Matthew Krouse 
13.04.21 - 07.05.21

'I was sixteen when I met Matthew. He put his tongue in my ear.'

Adam is telling me about Matthew Krouse: the South African writer, artist, performer and LGBTQI activist. They met in The Dungeon, a gay club in downtown Johannesburg. He was the most censored man in apartheid South Africa. Infamous, Adam says. For all the right reasons.     

Matthew began making performances in an old apartment in Johannesburg. In 1984 he became notorious for a play about the architect of apartheid, Hendrik Verwoerd. Following a widely-publicised trial, the play was banned. Subsequent works were equally scandalous, repeatedly censored by the authorities, leading to his detainment.

In the late 1980's he wrote and co-directed two politically-scandalous films: 'De Voortrekkers' and 'The Soldier'. Both launched a fierce attack on apartheid ideology, vandalising the narrative of the Great Trek - its founding myth. In one film, Krouse staged a gay porn scene in the Voortrekker Monument, the sacred heart of Afrikaans Nationalist identity.

In 1990, Matthew joined the Congress of South African Writers at the invitation of the Nobel prize winner Nadine Gordimer. In 1992 he edited 'The Invisible Ghetto', the first LGBTQI anthology from the African continent. From 1998 until 2014 he was the arts editor of the South African Mail & Guardian newspaper.

When I invited Adam to exhibit at Kunsthallo, he left me a long voicemail. He was telling me about a radical artist whose work had been forgotten by a fickle art world. I'm thrilled that Adam has exhumed and ordered Matthew's archive, and that we can present it on this small platform. The first of many shows, I hope.

Two years after Matthew's tongue met Adam's ear, they met again. Borrowing a VHS camera, the anxious student went to interview the legendary filmmaker. Half-way through the interview, Adam realized his subject had nodded off. He left with a 60 minute tape of Matthew Krouse, fast asleep.

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The Solider (1989) is an unfinished short film made by Matthew Krouse, produced by Jeremy Nathan and with cinematography by Giulio Biccari. The Soldier was written by the three in 1988 and filmed in 1989. It was originally conceived to be made secretly in the Voortrekker Monument that, at that stage in history, was a revered state site of commemoration. The story was a response to an event that happened in an army barracks in which a soft porn pinup was placed on a soldier’s back in the course of a gang rape. The film was intended to be part of a grand historical film narrative that would unfold with multiple sex acts undermining supposed historical veracity. The film was taken out of South Africa to be processed in London since the big laboratory at home could not be trusted with the subject matter. The lab in London burnt down in an accident, and the film was lost except for celluloid and VHS copies of some rushes. Watch the film 

Shotdown (1986) is a South African feature film directed by Andrew Worsdale and written by Worsdale with Matthew Krouse, Robert Colman, Giulio Biccari and Jeremy Nathan. It was shot in Johannesburg, Durban and Marikana, and completed in 1986. The plot concerns a character called Paul Gilliat, a two-bit South African movie maker who arrives back in the country in darkest days of apartheid. Here, he is recruited by the security police to hunt down a major black activist who heads a militant theatre group. For cover, Paul falls in with radical white political theatre satirists, and learns in the process how to love, as well as some moral lessons about life. The film stars the late James Philips who was the country’s Jim Morrison figure at the time. It was banned shortly after its completion under the draconian censorship laws of the time. Watch the film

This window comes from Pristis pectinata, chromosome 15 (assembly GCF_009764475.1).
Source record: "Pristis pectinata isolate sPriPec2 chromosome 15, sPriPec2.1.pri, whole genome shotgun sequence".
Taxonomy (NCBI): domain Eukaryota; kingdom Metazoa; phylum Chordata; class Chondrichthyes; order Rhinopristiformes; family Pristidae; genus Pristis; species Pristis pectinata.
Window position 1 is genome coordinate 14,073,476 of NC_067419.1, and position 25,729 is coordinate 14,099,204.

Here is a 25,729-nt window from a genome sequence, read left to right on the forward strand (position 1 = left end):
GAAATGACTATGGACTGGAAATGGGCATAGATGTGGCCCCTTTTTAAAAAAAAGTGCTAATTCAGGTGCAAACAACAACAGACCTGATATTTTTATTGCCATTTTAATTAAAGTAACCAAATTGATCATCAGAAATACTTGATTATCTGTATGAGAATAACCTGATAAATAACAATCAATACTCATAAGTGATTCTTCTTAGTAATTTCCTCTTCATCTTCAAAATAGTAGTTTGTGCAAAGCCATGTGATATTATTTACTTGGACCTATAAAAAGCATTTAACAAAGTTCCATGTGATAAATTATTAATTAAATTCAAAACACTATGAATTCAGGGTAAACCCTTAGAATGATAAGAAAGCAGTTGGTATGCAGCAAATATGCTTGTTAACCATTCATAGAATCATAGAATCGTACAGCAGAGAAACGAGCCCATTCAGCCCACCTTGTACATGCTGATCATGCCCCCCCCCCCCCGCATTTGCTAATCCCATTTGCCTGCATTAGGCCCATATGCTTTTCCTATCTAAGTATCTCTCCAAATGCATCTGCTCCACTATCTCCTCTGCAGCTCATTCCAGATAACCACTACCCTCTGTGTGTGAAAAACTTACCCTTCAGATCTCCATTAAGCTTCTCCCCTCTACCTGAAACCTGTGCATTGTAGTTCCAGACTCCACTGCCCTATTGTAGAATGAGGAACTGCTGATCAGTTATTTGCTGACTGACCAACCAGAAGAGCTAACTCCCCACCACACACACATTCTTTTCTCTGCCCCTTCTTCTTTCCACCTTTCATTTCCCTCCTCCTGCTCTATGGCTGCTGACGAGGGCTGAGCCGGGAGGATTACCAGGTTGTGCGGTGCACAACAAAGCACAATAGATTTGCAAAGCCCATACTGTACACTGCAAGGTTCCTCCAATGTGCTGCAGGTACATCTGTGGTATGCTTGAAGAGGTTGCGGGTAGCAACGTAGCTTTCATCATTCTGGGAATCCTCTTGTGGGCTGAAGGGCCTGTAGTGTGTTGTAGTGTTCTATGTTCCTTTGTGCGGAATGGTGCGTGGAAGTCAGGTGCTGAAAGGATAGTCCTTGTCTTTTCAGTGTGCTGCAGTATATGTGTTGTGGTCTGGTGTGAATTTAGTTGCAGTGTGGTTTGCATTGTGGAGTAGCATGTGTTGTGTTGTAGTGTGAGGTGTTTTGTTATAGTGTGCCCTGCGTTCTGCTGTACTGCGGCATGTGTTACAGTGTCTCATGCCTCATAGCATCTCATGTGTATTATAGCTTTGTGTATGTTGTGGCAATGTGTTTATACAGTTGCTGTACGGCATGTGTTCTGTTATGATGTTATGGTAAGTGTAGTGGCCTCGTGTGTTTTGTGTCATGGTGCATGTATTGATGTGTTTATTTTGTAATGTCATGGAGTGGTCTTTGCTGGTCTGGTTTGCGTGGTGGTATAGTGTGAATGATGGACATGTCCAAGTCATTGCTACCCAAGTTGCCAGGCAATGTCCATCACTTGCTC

De Voortrekkers (1985) is a short film that uses as its prime reference a film by the same name made in South Africa in 1916. Its story tells of a journey by Afrikaans colonisers into the interior of South Africa. The later De Voortrekkers was written by Matthew Krouse with producer Jeremy Nathan and cinematographer Giulio Biccari in 1985, under the political state of emergency. The script was seized by the South African police in a house raid and the shooting of the film was delayed until the making of a feature film called Shot Down allowed the film to be funded and incorporated into that project. De Voortrekkers however got a life of its own and was banned in 1989. A widely publicised showing in the destricted, immediate post apartheid moment, in 1990, caused a public protest in which there was a standoff between the police and rightwing elements, injuring bystanders and participants. Watch the film 

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Matthew Krouse (b.1961 South Africa) is a writer, artist and performer. In the 1980s his work was repeatedly banned: scandalizing right-wing elements, he was perceived as a national hero to some and threat to others. In the late 80s he wrote and co-directed two underground films: De Voortrekkers and The Unknown Soldier. In 1990 he joined the Congress of South African Writers, becoming an illustrator and editor of The Invisible Ghetto, the first gay anthology from the entire continent. From 1999 to 2014 he was arts editor of the South African Mail & Guardian newspapers.

Adam Broomberg (b.1970 South Africa) is a contemporary artist, activist and educator living and working in Berlin. He is a professor of photography at the Hochschule für bildende Künste (HFBK) in Hamburg. For two decades, he was one half of the critically acclaimed artist duo Broomberg & Chanarin. His work is held in major public and private collections including the Museum of Modern Art, Tate Modern, Centre Pompidou and others.